Peter Vitousek '67

Eco-Champion

By Beverly Creamer

In 2001, Time magazine recognized Hawai‘i's Peter Vitousek '67 as one of America's best scientists, praising him for "tending to the planet's health" through his cutting-edge work on ecosystems and the nitrogen cycle.

It was a major acknowledgement for Vitousek, whose first inkling of the interconnectivity of man and his environment came in his boyhood, hiking the Ko‘olau mountains above Ma-noa Valley or listening to eighth-grade Punahou science teacher Fred Van Dyke, a master surfer, describe ocean swells as "physics in action."

"My work contributes to that sense of where we - as human beings - fit in terms of our influence on the world, and our power to change the world," says Vitousek.

Today, a professor of biology at Stanford University in Palo Alto, Calif., Vitousek, 59, is considered one of the country's foremost ecologists. His research has touched on myriad areas where man's influence has damaged the globe, ranging from analyzing changes in Hawai‘i's fragile ecosystem, much of it from invasive species, to the way overuse of nitrogen, primarily in fertilizers, has led to gigantic "dead zones" in the world's oceans and contributed to global warming.

With his primary research laboratory being his entire home state, Vitousek tramps barren stretches of Hawai‘i Volcanoes National Park or the fields of Kohala, stopping to collect soil samples in Ziploc bags stuffed into his backpack.

His discoveries have shown how interdependent our globe is, and how no ecosystem, no matter how remote, is truly isolated from another.

While Vitousek has quantified some of the damage humans have wrought, he is nonetheless greatly encouraged by the growth of awareness over the last three or four decades and the many attempts to turn back the clock.

"In things like air and water quality in the developed world - Europe and North America - we've gotten better," he said. "The Japanese are putting a huge amount into cleaning up their environment. And there's every reason to believe that, as China goes through its development frenzy and settles down a bit, they will make the same investment.

"One has to recognize that people do invest really seriously in overcoming their negative influences on the earth when they're confident they have enough to eat. You can see a history of that in investments in more developed countries over the past 40 years, and that has to give you hope."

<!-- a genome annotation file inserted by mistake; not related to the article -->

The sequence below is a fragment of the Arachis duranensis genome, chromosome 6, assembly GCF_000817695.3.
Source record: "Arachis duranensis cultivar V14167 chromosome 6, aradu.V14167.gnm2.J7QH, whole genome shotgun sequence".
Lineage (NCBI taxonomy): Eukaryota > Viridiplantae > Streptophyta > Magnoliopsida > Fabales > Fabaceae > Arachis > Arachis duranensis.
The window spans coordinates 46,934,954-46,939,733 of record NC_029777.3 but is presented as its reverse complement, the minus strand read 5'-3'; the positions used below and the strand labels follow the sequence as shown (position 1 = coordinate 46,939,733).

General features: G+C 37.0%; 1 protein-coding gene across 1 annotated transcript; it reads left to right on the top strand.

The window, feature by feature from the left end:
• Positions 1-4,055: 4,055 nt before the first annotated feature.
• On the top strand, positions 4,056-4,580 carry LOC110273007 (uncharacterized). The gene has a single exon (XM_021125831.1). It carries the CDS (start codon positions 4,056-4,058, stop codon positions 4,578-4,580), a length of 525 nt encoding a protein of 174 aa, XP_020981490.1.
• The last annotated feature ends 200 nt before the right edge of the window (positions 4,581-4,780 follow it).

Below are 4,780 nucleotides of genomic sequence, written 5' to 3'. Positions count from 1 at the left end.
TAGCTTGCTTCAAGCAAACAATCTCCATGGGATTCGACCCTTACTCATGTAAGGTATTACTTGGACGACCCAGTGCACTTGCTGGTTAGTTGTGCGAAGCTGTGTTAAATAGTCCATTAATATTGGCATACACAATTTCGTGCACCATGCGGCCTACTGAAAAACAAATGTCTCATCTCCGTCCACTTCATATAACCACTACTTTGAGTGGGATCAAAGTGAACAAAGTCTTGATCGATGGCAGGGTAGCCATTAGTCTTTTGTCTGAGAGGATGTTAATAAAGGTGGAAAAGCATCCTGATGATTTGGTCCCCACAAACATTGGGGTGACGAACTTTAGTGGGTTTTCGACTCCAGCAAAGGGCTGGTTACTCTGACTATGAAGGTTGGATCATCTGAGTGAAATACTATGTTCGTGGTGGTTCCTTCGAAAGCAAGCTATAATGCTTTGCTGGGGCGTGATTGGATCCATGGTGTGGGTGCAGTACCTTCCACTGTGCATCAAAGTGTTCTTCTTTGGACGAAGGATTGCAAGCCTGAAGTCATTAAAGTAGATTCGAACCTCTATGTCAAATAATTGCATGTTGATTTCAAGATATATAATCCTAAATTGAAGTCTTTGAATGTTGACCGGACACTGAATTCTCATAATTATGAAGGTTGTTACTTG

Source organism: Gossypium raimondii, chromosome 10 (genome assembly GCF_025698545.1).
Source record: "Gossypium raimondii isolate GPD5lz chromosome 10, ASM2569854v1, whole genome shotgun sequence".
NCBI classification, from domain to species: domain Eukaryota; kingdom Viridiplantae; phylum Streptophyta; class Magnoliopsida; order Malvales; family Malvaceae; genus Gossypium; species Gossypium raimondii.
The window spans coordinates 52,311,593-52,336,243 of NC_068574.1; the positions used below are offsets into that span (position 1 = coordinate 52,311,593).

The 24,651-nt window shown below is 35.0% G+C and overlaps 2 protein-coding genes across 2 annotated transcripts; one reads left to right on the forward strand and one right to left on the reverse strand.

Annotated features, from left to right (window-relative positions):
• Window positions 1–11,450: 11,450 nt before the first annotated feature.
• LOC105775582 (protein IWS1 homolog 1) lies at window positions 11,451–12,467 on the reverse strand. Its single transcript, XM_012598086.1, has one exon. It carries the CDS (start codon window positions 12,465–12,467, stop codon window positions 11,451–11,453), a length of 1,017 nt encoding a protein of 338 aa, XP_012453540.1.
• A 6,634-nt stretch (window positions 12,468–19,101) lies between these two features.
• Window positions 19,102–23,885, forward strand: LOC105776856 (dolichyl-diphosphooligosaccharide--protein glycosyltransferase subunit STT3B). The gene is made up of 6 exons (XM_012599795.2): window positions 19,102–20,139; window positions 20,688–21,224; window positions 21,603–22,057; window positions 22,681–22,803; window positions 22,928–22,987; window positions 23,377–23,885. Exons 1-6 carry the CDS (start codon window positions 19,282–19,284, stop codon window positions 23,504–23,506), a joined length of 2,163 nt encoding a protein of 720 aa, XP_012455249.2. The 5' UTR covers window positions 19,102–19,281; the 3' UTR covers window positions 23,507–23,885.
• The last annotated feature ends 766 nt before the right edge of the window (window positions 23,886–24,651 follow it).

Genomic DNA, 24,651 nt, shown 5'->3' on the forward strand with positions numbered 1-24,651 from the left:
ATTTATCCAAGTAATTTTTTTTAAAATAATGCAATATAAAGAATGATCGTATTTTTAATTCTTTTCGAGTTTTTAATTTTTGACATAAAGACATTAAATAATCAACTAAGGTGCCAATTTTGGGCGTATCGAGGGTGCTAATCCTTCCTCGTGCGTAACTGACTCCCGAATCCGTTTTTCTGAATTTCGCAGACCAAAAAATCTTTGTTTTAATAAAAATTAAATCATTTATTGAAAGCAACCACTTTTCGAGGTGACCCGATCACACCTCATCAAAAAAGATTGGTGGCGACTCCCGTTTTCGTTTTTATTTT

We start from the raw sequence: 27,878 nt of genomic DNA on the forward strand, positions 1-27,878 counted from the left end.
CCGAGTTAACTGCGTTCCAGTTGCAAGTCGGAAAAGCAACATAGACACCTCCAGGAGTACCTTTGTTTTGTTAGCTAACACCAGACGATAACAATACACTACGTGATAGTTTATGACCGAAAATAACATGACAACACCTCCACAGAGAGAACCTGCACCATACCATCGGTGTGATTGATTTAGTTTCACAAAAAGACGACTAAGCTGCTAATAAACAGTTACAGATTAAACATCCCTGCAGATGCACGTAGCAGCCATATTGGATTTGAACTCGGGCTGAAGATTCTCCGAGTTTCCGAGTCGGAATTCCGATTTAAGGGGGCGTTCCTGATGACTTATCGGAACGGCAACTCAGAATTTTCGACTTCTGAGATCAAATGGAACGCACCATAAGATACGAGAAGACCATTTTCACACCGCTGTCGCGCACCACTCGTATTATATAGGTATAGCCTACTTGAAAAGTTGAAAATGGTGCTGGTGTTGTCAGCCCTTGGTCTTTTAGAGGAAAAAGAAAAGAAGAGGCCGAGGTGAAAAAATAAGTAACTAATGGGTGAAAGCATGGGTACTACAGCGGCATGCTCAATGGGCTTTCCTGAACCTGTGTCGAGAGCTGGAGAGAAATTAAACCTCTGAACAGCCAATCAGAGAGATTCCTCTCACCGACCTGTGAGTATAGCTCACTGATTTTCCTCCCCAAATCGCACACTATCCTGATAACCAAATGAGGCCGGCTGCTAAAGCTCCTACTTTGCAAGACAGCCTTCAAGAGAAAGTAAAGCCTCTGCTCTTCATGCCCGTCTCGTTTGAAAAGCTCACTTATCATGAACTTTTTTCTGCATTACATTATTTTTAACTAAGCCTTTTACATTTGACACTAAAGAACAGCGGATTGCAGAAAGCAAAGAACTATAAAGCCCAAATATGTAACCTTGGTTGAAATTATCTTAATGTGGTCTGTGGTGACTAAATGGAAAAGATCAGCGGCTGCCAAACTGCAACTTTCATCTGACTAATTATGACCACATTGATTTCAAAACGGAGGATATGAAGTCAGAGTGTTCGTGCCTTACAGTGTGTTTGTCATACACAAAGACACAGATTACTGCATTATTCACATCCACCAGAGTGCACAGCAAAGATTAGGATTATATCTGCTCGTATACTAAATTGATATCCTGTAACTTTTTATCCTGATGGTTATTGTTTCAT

Vitousek also notes that human population will stabilize within this century. "There's no way to envision a sustainable world system with an exponentially growing population," he said.

Vitousek is the son of retired Family Court Judge Betty Vitousek and the late attorney Roy Vitousek Jr. '37. His grandfather, Roy Vitousek Sr., was Speaker of the Territorial House. Peter attended Punahou in grades 7 and 8, graduated from Hawai‘i Preparatory Academy on Hawai‘i Island, and went on for an undergraduate degree at Amherst College in Massachusetts where he first began reading about invasive species. He completed his Ph.D. in biological sciences at Dartmouth College in New Hampshire in 1975, joining Stanford nine years later after work at both Indiana University and the University of North Carolina.

As he looks back at his Hawai‘i childhood, Vitousek recognizes that the seeds of his commitment to global ecology were sown then. He vividly remembers hiking the Tantalus forests filled with native elepaio, or watching black Hawaiian crows swoop over Hawai‘i Island ranches where he roamed with his father.

"Spending time in the Ko‘olau mountains, I saw invasions and changes," he said. "The ‘elepaio is gone now. Then it was abundant. You could see it any day all around the house." Hawaiian crows, too, are now found only in captivity.

Even though he lives in California, each year Vitousek manages to spend two or three months back home in Hawai‘i on research projects. Currently, he and colleagues are planting taro and sweet potato in Kohala, trying to replicate Hawaiian dry-land taro agriculture techniques dating back 400 years.

"They had developed ways of farming that were unique in the world at that time," he said. "Most people were doing slash and burn, but Hawaiians were intensifying production with a very high level of structure. What did they know? How did they do it? There's lots to learn."

Vitousek lives his environmental commitment. Each morning in Palo Alto he rides his 15-year-old bike the mile or so to Stanford where he is also Senior Fellow at the Woods Institute for the Environment and the Clifford G. Morrison Professor in Population and Resource Studies.

And the car he and his family own?
A hybrid, of course.

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